Millar, Neal Lindsay
The role of inflammation and cytokines in the pathogenesis of tendinopathy.
PhD thesis, University of Glasgow.
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Tendon disorders - tendinopathies - are the primary reason form musculoskeletal consultation in primary care in the UK and the US. The molecular pathophysiology of tendinopathy remains difficult to interpret while inflammation and its role in tendinopathy have been historically ignored due to its absence in human surgical specimens. This thesis explores the role of inflammation in human tendinopathy and dissects potential molecular pathways involved in its initiation and perpetuation.
Firstly I characterize inflammatory cell subtypes within a model of human tendinopathy highlighting a distinct inflammatory infiltrate particularly of mast cells
and macrophages. Hypoxia and hypoxic cell death have been a long considered aetiology of tendon degeneration. In this thesis I demonstrate that hypoxia related
proteins are present in early tendinopathy biopsies and thereafter in mechanistic studies demonstrate that hypoxia regulates inflammatory and apoptotic mediators
in tendon cells associated with a significant shift in collagen matrix synthesis.
The cytokines, interleukins 17 and 33 are emerging inflammatory mediators known to play key roles in fibroblast biology. I explored the cellular sources of IL-
17A in human tendinopathy with experiments revealing the majority of IL17A colocalised to mast cells. Moreover IL-17A induced proinflammatory cytokines and apoptosis in vitro and again resulted in a significant switch in collagen extracellular matrix production. IL 33 is a new member of the IL-1 superfamily that signals through the ST2 receptor. Herein I demonstrate that IL-33 expression is up regulated in human tendinopathic biopsies whilst rhIL-33 promotes proinflammatory cytokine release and significantly shifts matrix production toward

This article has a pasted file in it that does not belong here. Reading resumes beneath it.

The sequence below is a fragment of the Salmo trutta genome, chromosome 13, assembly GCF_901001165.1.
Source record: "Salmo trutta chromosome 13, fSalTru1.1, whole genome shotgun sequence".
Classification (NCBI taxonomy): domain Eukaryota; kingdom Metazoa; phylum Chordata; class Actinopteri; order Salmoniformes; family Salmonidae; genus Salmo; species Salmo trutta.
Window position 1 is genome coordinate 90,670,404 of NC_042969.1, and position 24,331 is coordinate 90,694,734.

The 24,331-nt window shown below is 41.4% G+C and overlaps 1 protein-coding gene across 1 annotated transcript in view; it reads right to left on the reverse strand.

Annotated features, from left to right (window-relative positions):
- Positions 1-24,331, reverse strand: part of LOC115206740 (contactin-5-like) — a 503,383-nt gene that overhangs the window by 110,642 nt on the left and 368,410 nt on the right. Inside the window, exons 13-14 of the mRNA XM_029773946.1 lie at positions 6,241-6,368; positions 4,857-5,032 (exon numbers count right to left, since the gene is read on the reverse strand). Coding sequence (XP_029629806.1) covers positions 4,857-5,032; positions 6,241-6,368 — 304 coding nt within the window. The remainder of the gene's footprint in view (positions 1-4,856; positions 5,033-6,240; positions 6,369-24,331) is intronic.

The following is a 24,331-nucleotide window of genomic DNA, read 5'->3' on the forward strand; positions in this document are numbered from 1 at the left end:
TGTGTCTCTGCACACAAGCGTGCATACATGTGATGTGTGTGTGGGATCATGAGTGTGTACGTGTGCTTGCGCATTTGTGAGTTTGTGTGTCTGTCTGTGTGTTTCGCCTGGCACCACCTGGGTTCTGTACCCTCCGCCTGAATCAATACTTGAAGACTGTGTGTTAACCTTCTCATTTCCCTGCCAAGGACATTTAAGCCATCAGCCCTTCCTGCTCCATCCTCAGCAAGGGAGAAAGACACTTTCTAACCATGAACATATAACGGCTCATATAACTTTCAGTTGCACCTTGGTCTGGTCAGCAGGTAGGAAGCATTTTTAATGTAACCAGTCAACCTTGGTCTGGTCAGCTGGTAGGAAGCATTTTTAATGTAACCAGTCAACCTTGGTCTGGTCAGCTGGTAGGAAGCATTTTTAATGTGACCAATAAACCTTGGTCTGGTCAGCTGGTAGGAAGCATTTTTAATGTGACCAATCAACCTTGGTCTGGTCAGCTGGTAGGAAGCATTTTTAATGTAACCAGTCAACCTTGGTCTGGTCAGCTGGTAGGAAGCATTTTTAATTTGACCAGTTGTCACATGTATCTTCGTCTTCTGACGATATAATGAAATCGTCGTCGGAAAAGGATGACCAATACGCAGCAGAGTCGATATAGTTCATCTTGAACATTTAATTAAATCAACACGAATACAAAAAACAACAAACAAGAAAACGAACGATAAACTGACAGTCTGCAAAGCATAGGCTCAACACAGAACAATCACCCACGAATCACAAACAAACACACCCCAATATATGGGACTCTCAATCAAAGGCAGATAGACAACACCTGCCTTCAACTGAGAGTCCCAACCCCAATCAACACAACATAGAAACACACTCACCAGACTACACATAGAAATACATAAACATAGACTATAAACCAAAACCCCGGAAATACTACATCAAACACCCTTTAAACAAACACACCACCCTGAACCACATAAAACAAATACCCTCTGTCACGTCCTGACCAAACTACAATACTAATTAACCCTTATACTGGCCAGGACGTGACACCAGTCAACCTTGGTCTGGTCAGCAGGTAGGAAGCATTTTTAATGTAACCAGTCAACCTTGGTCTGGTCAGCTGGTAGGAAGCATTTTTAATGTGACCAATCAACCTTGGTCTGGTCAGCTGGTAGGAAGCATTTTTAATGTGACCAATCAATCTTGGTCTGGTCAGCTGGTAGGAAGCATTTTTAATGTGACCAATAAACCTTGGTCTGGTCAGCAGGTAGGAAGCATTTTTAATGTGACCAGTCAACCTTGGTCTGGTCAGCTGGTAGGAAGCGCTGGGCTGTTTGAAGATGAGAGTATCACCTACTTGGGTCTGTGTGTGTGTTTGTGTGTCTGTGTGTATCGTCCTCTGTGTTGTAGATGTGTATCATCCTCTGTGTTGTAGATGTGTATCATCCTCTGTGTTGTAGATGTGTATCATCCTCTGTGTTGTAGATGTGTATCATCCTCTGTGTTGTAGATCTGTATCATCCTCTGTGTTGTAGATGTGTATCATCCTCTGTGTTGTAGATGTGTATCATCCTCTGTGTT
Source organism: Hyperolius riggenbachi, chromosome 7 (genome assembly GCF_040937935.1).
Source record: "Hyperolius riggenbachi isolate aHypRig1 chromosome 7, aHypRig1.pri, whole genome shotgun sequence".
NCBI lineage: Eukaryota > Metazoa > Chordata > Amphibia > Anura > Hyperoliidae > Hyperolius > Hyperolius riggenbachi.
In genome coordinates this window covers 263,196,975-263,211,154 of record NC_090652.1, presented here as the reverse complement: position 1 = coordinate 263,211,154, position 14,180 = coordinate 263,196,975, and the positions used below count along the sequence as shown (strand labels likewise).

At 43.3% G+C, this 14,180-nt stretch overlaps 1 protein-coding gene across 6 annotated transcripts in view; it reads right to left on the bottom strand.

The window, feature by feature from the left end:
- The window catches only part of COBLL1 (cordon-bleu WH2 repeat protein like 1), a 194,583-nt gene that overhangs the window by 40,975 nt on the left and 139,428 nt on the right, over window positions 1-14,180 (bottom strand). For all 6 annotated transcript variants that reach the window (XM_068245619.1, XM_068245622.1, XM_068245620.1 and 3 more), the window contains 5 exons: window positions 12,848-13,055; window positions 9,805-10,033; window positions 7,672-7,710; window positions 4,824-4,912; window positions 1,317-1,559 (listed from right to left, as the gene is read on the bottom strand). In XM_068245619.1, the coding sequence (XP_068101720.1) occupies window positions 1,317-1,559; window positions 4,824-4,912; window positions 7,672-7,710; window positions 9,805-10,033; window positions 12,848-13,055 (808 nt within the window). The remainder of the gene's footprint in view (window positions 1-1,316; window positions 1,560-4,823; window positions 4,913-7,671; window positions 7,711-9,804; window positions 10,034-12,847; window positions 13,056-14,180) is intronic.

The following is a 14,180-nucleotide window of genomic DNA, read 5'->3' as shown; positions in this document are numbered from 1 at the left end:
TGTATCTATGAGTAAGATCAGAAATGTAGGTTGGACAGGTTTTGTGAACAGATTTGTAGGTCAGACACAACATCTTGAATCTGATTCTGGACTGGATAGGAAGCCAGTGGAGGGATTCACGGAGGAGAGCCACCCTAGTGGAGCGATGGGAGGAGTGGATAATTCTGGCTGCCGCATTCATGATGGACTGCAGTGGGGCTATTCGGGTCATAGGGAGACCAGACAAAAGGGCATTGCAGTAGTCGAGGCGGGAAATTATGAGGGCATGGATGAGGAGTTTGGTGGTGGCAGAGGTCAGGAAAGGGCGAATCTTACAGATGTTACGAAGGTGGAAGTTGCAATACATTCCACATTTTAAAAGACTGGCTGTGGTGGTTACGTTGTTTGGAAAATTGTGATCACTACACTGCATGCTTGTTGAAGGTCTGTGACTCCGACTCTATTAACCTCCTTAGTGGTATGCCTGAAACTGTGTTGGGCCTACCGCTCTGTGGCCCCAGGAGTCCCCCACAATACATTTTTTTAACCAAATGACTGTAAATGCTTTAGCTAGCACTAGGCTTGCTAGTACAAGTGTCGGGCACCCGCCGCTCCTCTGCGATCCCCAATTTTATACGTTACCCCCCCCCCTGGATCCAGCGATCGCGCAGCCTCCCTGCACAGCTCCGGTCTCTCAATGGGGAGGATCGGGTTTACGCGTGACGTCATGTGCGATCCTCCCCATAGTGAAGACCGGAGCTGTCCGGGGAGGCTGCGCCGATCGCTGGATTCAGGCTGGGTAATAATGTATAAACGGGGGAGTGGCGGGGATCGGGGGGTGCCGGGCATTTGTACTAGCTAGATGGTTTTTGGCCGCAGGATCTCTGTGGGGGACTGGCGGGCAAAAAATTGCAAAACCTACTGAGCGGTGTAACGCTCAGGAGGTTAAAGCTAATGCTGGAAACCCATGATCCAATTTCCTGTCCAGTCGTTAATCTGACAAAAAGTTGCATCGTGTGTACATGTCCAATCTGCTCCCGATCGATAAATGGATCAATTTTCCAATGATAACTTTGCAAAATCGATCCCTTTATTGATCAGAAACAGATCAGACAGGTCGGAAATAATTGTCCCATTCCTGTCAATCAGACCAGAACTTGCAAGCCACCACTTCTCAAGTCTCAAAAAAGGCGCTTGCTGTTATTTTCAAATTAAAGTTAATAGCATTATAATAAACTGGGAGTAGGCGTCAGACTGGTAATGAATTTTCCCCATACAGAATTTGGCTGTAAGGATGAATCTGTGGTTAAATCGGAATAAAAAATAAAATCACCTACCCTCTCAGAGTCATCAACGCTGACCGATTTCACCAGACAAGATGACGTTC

a collagen III phenotype. WT mice undergoing a tendon injury model showed significant up regulation of IL-33 and ST2 while ST2-/- mice exhibit a reduced collagen response and biomechanical tendon strength at early time points post
injury Addition of rh-IL33 increased type III collagen production and reduced the biomechanical strength of WT tendons. Furthermore mechanistic investigations has highlighted a key role for the microRNA 29 family in the modulation of collagen regulation in tendinopathy but also in controlling IL-33 induced changes as a direct
target of sST2. Based on these experiments I propose IL-33 as an important and influential alarmin in early tendon injury and tendinopathy, which may be influential
in the balance between reparation and degeneration in tendon disease.
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